A recent editorial in the Journal for Public Health calls on the media to do a better job of reporting on sexual violence against women. It says, too often, the media focus on sensational crimes and fail to reveal the full scope of the problem.
Last December, a young woman in India was fatally gang raped. In February, a teenage girl in South Africa was gang raped and mutilated. She also died of her injuries. In March, in India, a Swiss tourist was ganged raped in front of her husband and in April a four year old girl died from injuries after she was raped. These and other horrific sexual assaults received a lot of international media coverage.
The United Nations says hundreds of thousands of cases of male-female rape - or attempted rape - are reported to police every year. But experts believe that figure is far below the actual number of attacks because many go unreported out of fear of stigma or retaliation.
Citing World Bank data, the U.N. says that women – aged 15 to 44 – are “more at risk from rape and domestic violence than from cancer, car accidents, war and malaria.”
Dr. Janice Du Mont, a scientist at the Women’s College Research Institute in Toronto, Canada, and Dr. Deborah White of Trent University wrote an editorial about rape for the Journal of Public Health. It’s titled Sexual violence: what does it take for the world to care about women? Du Mont said that the media do not give an accurate picture of how pervasive the problem is.
“So much of the recent – and I guess past media coverage, as well – of sexual assaults seems so skewed. For example, the Western world – Canada, the United States, et cetera – there’s been this tendency to focus in on cases that occur in other countries, which is problematic. Rape is not just India’s shame. It occurs everywhere, you know, regardless of culture or socio-economic status.”
Du Mont said the media are drawn to particular types of rape cases.
“These are the more shocking cases. So cases in which women are gang raped or raped by more than one assailant, savagely beaten. Or more recently in terms of coverage in the Western world, it’s cases in which women are sexually assaulted while unconscious, or near unconsciousness, and then the assaults photographed and further exploited on social media. You know, these cases are not really representative of the full sort of realities of sexual assault, especially in non-conflict settings,” she said.
It’s much more common, she said, for women to be sexually assaulted by a single male that they know – husbands, boyfriends, other family members, friends, neighbors and acquaintances. These attacks, she says, often occur in private settings. Du Mont says she understands that the media will choose to report what they deem “newsworthy.”
“I guess the point we would like to make is that these other more common forms of sexual assault that may not be deemed newsworthy have a huge toll on the individual and society as a whole. You know, have immediate and lingering effects. They result in a lot of pain and suffering, unwanted pregnancies, sexually transmitted infections. Women may become depressed or anxious, attempt suicide, miss school. There are costs to the medical and mental healthcare system, police and investigative costs. In some jurisdictions, women are forced to marry the assailant or they’re killed in the name of honor.”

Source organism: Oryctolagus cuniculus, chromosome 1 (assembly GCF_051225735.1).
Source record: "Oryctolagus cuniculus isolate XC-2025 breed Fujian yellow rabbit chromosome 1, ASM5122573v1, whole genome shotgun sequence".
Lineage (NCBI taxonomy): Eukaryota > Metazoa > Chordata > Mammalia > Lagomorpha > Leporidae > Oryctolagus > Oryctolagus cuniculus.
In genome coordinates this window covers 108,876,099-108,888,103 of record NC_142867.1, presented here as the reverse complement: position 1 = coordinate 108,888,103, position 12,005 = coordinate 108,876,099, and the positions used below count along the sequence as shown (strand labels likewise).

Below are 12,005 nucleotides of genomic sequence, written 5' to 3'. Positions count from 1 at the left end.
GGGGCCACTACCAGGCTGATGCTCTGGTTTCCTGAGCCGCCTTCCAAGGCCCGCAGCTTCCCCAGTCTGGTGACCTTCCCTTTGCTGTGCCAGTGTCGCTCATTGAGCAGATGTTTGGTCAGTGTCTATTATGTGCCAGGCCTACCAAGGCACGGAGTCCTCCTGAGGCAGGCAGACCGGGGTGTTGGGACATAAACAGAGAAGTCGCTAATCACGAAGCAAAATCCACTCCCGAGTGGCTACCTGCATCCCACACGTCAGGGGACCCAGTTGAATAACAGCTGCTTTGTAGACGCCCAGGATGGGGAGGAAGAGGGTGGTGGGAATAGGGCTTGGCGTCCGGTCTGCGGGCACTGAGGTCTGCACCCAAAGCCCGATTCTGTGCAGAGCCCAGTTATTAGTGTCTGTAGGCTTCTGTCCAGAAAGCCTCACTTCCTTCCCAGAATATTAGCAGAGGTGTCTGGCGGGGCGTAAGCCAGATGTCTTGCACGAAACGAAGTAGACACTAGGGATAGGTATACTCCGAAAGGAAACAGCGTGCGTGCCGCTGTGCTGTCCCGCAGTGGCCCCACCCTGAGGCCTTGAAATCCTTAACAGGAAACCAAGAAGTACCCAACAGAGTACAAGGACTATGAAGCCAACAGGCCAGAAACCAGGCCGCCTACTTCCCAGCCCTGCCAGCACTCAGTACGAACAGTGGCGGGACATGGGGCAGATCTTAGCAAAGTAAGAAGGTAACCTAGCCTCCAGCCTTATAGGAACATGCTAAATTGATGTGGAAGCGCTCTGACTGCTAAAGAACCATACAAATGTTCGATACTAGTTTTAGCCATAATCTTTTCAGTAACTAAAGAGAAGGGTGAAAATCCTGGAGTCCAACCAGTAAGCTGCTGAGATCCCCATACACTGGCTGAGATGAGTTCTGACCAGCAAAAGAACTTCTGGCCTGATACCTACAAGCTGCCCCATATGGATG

Women do not have to be killed or savagely beaten for rapes to take a toll. She said the problem is made worse by ignorance, myths and stigma.
“I think it’s these pervasive negative attitudes and stereotypes about women who are raped and rape, in general. This huge rape mythology that women ask to be raped. They deserve to be raped. Women lie about rape. And we need to challenge those attitudes, but also practices and policies that, first, excuse violence by men and, secondly, that disparage and denigrate women,” she said.
The Journal of Public Health editorial quotes former Canadian journalist Dr. Shannon Sampert of the University of Winnipeg. She said, “Journalists do not operate in a vacuum. They are subjected to the same myths and stereotypes to which the rest of society is exposed.” She added, “Journalists work in an environment that requires that stories are novel, contentious and scandalous.”
In 2011, The U.S. Centers for Disease Control and Prevention reported that nearly one in five women surveyed said they had been raped or were victims of attempted rape.
Du Mont said, “We know that sexual assault is really under reported. In Canada, for example, we haven’t had a really good national population-based survey for some time. But we did have one back in 1993 that was replicated in many other different countries globally. And it was found that 39 percent of Canadian women had experienced a sexual assault since age 16. But when they asked these women about reporting those sexual assaults to the police only six percent of those sexual assaults had been reported.”
Du Mont and White write that “it is incumbent upon those…in the field of women’s health to assist journalists in more accurately reflecting the true nature and multitudinous psychological, physical, social and economic costs of all types of sexual violence.”
“It is about exerting power and control over somebody else. It’s not related to sex. It’s related to abuse of power and control,” said Du Mont.
Rape also has become a weapon of war. The U.N. says hundreds of thousands of women in the eastern DRC have been victims of sexual violence. During the 1994 Rwandan genocide, it’s estimated up to 500,000 women may have been raped and up to 50,000 during the Bosnian conflict.